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Photography Question 
Tam B. Howland

shutter speed and f stop

I just started getting into photography, and I am getting very confused about how the fstop and shutter speed work there a easy way to remember how to use these?

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3/2/2008 6:53:22 PM

Not really, Tam. Thre is no shortcut to success. You will need to actually understand the function of each and their effect on the others. F stop and shutter speed are not the only ones. There's also ISO setting, White Balance, Depth of Field, distance to subject, and perspective distortion. And many, many more.

You will need to read up on those. Try the search function of this board. is also a good source.

But welcome to the world of photography! It can be a fascinating field of interest if you're prepared to put some time and effort in.

Have fun!

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3/2/2008 9:10:27 PM

Carlton Ward
BetterPhoto Member Since: 12/13/2005
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  Hi Tam, Think of the f-stop as a pipe and the shutter speed as the valve that controls the amount & time the light goes through the pipe.
f/2.8 is a large pipe and so to get enough light recorded on the sensor to capture the image will be very short (so you would open & close the valve very quickly). f/22 is a small pipe and it will take longer for the light to go through and record the image so you will need to leave the valve open longer. (Slower shutter speed)
This is the simple explanation but there are more variables involved such as how bright the light is (bright sunny day or overcast or morning/evening light) and also the ISO setting you are using. the Higher ISO settings like 800 or 1600 will record the image faster and is used in low light situations but you run the risk of noise (called grain with film) and ISO 100 is slower but is better quality & usually preferred. So its actually the 3 components 1. f-stop 2. shutter speed & 3. ISO setting that work together to create a proper exposure. It gets deeper than this when you consider DOF (depth of field) and using all of these settings and their properties specifically selected to create artistic images, and please ask if you want to get deeper into that discussion. Hope this helps - Carlton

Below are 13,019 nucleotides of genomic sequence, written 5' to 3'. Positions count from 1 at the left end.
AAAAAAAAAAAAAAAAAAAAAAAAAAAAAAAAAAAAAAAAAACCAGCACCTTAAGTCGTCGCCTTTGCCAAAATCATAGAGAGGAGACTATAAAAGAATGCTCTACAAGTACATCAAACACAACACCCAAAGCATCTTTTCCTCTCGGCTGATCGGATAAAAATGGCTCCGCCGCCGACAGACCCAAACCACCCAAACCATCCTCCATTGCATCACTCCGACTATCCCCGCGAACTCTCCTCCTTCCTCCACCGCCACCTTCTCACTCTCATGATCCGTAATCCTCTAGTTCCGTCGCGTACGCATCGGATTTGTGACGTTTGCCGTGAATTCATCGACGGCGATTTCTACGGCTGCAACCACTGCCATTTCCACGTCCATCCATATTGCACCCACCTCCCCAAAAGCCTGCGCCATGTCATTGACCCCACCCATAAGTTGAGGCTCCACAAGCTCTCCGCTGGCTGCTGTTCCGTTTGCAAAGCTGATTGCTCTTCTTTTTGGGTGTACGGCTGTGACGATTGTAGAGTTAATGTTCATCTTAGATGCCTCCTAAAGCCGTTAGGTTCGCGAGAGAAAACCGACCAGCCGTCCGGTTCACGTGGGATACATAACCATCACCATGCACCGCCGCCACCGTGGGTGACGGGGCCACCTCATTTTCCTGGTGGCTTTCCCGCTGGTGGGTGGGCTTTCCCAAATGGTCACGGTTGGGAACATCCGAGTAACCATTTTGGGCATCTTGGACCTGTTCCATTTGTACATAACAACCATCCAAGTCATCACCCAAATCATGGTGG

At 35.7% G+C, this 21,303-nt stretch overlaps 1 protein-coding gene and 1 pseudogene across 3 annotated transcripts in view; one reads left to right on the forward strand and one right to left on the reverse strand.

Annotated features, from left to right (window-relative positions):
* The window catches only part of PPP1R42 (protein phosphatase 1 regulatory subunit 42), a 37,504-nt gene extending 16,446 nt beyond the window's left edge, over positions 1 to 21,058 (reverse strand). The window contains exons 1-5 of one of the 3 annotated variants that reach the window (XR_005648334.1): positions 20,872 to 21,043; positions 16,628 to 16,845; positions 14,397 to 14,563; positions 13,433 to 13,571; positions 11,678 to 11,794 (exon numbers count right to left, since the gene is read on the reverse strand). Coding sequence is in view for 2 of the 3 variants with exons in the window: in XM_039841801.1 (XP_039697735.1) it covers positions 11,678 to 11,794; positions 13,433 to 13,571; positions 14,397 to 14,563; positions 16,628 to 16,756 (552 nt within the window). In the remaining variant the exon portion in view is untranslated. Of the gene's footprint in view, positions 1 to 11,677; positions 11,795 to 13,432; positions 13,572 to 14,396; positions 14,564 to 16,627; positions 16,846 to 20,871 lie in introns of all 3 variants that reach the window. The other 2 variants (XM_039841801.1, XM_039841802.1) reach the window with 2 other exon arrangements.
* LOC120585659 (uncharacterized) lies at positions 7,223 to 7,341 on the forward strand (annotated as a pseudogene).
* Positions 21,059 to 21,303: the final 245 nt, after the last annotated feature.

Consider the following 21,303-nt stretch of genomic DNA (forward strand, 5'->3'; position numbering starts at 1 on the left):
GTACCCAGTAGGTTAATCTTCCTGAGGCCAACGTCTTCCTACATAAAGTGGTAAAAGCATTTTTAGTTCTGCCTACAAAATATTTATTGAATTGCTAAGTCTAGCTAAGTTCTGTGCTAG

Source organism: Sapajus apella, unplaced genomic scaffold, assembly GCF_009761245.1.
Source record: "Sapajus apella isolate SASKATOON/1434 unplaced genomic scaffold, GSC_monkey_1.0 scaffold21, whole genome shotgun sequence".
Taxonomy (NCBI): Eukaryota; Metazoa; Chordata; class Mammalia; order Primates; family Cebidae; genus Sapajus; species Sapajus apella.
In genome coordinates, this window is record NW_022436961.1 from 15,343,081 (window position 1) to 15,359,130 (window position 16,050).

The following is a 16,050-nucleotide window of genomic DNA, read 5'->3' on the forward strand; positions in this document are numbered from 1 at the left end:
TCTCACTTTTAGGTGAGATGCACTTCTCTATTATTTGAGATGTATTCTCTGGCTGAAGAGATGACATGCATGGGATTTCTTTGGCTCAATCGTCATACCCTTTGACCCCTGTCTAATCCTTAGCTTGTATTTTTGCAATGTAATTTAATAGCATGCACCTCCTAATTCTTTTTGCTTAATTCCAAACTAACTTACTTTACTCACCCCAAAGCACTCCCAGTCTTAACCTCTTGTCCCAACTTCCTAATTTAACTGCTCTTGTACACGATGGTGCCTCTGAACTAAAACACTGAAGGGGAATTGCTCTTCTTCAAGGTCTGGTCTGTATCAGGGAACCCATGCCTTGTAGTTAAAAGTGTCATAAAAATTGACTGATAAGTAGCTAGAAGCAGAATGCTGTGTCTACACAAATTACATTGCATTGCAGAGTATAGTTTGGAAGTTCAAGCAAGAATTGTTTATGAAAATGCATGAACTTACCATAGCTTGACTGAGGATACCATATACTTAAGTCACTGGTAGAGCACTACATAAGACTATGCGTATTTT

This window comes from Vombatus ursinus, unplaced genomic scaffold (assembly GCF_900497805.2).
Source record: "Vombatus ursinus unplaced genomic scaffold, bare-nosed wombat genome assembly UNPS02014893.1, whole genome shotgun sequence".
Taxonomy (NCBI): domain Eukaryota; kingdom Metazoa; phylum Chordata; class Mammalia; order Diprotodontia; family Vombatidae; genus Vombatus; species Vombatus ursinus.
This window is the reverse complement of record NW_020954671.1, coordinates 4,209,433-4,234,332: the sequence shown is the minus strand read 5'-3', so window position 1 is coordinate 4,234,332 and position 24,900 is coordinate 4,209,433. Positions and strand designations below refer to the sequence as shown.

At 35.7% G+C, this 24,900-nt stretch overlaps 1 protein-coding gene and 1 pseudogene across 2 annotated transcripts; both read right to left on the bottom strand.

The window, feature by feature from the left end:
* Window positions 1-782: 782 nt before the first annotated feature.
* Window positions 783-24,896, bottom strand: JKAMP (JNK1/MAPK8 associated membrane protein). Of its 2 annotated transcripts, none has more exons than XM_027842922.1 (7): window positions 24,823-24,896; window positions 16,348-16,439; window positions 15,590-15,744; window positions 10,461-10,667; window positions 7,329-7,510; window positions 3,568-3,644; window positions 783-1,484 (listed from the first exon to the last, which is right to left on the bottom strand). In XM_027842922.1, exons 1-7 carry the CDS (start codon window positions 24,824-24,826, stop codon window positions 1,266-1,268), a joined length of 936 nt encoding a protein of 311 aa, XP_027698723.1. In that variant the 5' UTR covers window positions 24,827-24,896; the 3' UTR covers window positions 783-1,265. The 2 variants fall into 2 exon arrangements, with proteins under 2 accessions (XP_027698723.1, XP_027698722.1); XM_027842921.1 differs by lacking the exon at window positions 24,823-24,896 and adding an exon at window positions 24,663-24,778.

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3/2/2008 9:16:20 PM

Alan N. Marcus   Hi Tam,
The controls you are inquiring about revolve around four factors. Nobody said it’s easy; you will need to spend time studying all four. The good news is, modern cameras with their chip logic reduce the necessity for you to understand f/numbers (aperture), shutter speeds, ISO, and the light level, however mastery of these four factors are a requisite if you are to seriously pursue photography.

The whole thing is comparable to getting a drink of water at the sink. You go to the sink with an empty glass. This glass has a line drawn on it (ISO). Your task is to fill the glass exactly to the line. The factors are: Water pressure (light level) – size of pipe carrying the water (aperture f/number) – time the faucet valve is open (shutter speed).

ISO: Now the size of the glass establishes how much water is required. So too film and digital chip have a requirement, they need a specific quantity of light. Too much water overfills, too much light over-exposes, too little water under-fills, too little light under-exposes. Now the measurement system for water is ounces or milliliters, in photography the light energy requirement is set by a unit called ISO (International Standards Organization). Say your chip/film needs 100 units of light, more results in over-exposure, less results in under-exposure. Generally the photographer is allowed to choose the ISO value he/she will use. We would choose a higher value for night work or a lesser value when at the beach. 100 ISO is typical, 200 ISO needs half again less light energy, 400 ISO is half again. Higher values are termed “faster” meaning less light will do the job because a faster the film/chip fills more rapidly.